Varanasi looks the way I expected India to look. Not until we arrived here did I see the marvelous colors I had expected, the legions of holy men with tangled beards and wild eyes, the narrow streets with tiny hidden temples every five or six paces (I do not exaggerate). The city is some combination of a medieval Italian city, like Sienna, or better still, Venice (since the streets are too narrow for cars, and everyone walks or rides a scooter or motorbike), a boardwalk (with the attendant beggars, shamans, peanut salesmen, white hippies, and local druggies (chewing beetle is the thing here, and I saw many squirts of red on the ground that I thought were bloodstains until I saw that all the young men had red spotted teeth, and put it all together)), and a church, where families have come to part with the dead, and where the local people baptize themselves daily on the river’s shores (often with soap). And so, I took a gazillion pictures.

We walked for hours, just following Sambhu, who was born and raised in Varanasi and knows all of its tiny, twisting streets. I took photos of people and the colors painted on the walls, and my mom peeked into all of the tiny temples dedicated to different gods (although Shiva is the major god celebrated in Varanasi). When we came to the Golden Temple, the biggest one in Varanasi, into which one isn’t allowed to bring a bag, a camera, a mobile phone, or anything other than a wallet I decided to remain outside with all of our collected items, and let my mom have her spiritual experience on her own; I had peeked into enough Indian temples to know that they are not really to my aesthetic taste, and since a spiritual experience is the last thing I expect to find in a temple (and probably the last thing I wanted at the moment anyway), I had no qualms about passing it up in order to stay outside where I could take pictures of people. I was doing this when a guard shouted at me “No cameras!” and I half-heartedly whimpered, “but I’m not in the temple,” before slunking into a corner where I wouldn’t be noticed. I watched the cows and motorcycles pushing through the crowds of people trying to get into the temple (the road here, and in most of “old” Varanasi, is about as wide as the hallway in an average American home). A man a foot away from me was dressing an altar with flowers and incense (the altar was no more than a three-inch deep recess in the wall) and chanting in Sanskrit. Eventually (it took a long time), my mom emerged with a glowing smile on her face, a glowing red spot and a gold mark on her forehead, and a long chain of yellow and red marigolds around her neck. She had paid INR 20 and done a pooja, which I imagine is some sort of blessing.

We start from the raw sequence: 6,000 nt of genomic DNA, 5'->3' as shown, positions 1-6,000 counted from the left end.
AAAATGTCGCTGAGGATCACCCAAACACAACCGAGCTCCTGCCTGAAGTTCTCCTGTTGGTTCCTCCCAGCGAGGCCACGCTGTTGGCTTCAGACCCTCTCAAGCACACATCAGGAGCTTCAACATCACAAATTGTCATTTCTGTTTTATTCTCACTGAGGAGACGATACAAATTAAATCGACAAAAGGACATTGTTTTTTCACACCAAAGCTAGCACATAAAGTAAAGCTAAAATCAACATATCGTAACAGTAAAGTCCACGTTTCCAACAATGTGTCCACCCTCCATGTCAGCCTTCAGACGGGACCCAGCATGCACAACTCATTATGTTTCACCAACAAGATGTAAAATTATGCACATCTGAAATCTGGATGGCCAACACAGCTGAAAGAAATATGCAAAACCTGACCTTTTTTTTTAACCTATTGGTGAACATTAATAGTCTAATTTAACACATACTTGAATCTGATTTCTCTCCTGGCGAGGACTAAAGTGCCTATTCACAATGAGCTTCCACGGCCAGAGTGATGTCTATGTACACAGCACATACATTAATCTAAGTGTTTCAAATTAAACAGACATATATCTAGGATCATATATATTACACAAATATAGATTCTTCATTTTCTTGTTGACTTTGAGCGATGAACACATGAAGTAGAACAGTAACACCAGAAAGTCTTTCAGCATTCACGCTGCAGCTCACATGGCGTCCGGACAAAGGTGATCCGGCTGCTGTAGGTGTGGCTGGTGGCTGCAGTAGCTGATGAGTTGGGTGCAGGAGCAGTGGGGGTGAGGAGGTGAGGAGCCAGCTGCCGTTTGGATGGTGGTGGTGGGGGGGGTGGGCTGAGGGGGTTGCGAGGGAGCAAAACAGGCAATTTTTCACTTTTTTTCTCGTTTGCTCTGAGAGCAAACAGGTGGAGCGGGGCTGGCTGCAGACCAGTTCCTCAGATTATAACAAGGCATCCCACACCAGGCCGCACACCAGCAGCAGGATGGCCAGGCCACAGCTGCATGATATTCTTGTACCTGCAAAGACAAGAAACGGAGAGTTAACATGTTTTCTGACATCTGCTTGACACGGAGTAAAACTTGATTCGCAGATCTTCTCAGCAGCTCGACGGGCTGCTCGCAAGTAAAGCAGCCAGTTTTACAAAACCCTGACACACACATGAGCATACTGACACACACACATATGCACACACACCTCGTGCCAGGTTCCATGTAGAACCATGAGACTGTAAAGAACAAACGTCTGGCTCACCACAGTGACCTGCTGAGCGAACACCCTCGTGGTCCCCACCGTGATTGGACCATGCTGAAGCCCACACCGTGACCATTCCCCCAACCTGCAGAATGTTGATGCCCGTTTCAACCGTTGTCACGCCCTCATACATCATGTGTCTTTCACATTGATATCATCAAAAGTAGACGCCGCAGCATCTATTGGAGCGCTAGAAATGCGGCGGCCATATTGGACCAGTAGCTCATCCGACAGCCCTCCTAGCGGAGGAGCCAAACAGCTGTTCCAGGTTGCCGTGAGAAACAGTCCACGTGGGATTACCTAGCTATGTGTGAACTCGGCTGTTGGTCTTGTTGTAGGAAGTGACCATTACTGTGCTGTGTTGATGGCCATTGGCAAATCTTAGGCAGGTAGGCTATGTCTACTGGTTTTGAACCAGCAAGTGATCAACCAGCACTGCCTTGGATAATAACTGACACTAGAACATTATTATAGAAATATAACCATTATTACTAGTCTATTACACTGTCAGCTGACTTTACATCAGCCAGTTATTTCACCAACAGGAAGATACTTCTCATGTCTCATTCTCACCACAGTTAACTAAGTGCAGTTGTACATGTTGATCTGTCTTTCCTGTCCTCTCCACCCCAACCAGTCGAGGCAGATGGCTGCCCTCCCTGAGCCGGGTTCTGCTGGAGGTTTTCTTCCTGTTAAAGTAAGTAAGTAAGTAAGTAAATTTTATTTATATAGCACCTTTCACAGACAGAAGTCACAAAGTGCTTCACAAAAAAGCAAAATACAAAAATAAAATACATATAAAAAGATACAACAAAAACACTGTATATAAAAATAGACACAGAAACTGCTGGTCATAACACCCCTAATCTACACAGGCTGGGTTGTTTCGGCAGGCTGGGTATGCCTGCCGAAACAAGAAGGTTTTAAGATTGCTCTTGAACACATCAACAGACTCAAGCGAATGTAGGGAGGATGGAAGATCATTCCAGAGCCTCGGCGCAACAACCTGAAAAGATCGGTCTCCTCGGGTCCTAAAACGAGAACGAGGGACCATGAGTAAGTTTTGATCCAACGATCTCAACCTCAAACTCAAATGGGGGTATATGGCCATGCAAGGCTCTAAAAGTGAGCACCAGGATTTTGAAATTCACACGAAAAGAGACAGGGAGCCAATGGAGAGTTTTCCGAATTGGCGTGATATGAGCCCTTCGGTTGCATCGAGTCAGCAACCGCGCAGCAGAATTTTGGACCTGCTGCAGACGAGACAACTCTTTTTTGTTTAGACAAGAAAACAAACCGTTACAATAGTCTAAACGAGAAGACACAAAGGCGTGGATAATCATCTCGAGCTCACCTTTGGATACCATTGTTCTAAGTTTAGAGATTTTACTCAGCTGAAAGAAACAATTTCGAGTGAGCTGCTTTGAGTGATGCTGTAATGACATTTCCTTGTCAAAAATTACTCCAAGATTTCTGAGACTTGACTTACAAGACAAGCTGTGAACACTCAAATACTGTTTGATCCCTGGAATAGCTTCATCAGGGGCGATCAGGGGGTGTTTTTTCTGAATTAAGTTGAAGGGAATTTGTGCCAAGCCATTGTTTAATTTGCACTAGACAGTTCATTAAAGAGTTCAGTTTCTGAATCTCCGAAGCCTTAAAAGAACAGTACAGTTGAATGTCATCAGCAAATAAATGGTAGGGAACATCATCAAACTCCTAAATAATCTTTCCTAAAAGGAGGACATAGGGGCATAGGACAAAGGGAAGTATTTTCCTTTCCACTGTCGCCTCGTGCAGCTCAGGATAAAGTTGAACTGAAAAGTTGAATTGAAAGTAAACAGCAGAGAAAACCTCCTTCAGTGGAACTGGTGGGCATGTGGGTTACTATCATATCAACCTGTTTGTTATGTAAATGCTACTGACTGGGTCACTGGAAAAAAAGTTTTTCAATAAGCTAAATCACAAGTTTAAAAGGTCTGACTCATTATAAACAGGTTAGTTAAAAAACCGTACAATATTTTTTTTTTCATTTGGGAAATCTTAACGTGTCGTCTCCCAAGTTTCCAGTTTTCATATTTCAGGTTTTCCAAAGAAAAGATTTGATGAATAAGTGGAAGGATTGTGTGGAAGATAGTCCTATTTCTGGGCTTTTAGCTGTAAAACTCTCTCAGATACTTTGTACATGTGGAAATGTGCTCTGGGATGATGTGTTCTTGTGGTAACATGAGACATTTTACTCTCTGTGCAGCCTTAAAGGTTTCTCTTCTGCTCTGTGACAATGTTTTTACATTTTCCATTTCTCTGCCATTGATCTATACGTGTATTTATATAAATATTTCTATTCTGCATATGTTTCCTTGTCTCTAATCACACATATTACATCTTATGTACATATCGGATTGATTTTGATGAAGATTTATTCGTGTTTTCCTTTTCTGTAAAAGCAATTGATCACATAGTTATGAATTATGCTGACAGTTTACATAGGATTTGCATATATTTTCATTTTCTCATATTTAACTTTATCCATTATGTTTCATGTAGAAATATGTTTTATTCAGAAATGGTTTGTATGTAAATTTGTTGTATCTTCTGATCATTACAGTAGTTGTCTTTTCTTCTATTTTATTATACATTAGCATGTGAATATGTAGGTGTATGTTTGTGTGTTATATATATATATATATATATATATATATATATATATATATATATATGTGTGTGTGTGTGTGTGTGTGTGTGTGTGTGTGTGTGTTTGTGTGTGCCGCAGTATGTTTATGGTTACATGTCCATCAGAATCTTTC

Next, Sambhu took us to a silk factory (remember that no guide shows a tourist anything in India without taking that tourist to a place to spend money), where he works weaving silks in monsoon season, when there are no tourists. We were led to a white mattress to sit amongst walls of fabrics, and were brought chai. Since we had already spent so much money on this trip, my mom had made me promise not to let her buy anything in Varanasi, and since she doesn’t get excited about fabric the way she does about jewelry, I didn’t imagine this would be a problem. However, the proprietor, a nice, fat man with a big smile, had 101 silks rolled out, and dressed my mom up in a sari, and had me take pictures. Just as she was falling in love with it, he revealed the price to be something around $500 American, and so she quickly snapped out of it (if she had even been snapped into it in the first place, which I doubt). I do think, though, that she felt obligated to buy something, even as did I, and so she asked again and again for cheaper things—maybe just a scarf, maybe just a chiffon one instead of heavy silk. Meanwhile, I played bad cop to her good (a natural pattern we fall into that works fairly well when bargaining—it wasn’t an act at first, but now, at least for me, it is) and told her that she couldn’t spend anything more than the INR 500 (barely over ten dollars) I had given her that morning, when we had fought over money (she wanted some for something or another. . . pooja, or a beggar, and I wouldn’t give it her, since I had no small bills; Sambhu had paid the INR 20 for her pooja at the Golden Temple). The proprietor laughed that 500 would buy her nothing, and that the filmy gold and purple scarf she was currently fingering would cost her INR 2500. I mock-yielded, and told her that she had 500 already, and that I would give her another 500, but that was it. Miraculously, after much time passed in conversation, tea-drinking, and scarf-trying-on, the proprietor yielded as well, and told her to take the darned thing for INR 1,000 (still about $25, and more than she would pay for a scarf at home, which I told her, in front of the proprietor, as part of the bargaining). He tried still to get her to buy more, but she told him (for once, with some relief, I think), that she couldn’t, because I had all the money, and was clearly not giving it up.